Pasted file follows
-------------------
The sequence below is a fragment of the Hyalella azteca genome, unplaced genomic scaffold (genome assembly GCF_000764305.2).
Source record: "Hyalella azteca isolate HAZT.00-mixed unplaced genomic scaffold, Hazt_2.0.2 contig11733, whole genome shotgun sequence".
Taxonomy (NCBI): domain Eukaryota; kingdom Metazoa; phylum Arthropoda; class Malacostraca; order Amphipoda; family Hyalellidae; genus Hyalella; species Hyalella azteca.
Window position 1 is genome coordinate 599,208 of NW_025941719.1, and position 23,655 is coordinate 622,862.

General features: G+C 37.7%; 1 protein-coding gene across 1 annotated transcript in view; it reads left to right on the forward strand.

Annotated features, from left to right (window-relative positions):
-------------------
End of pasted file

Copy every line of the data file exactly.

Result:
The sequence below is a fragment of the Hyalella azteca genome, unplaced genomic scaffold (genome assembly GCF_000764305.2).
Source record: "Hyalella azteca isolate HAZT.00-mixed unplaced genomic scaffold, Hazt_2.0.2 contig11733, whole genome shotgun sequence".
Taxonomy (NCBI): domain Eukaryota; kingdom Metazoa; phylum Arthropoda; class Malacostraca; order Amphipoda; family Hyalellidae; genus Hyalella; species Hyalella azteca.
Window position 1 is genome coordinate 599,208 of NW_025941719.1, and position 23,655 is coordinate 622,862.

General features: G+C 37.7%; 1 protein-coding gene across 1 annotated transcript in view; it reads left to right on the forward strand.

Annotated features, from left to right (window-relative positions):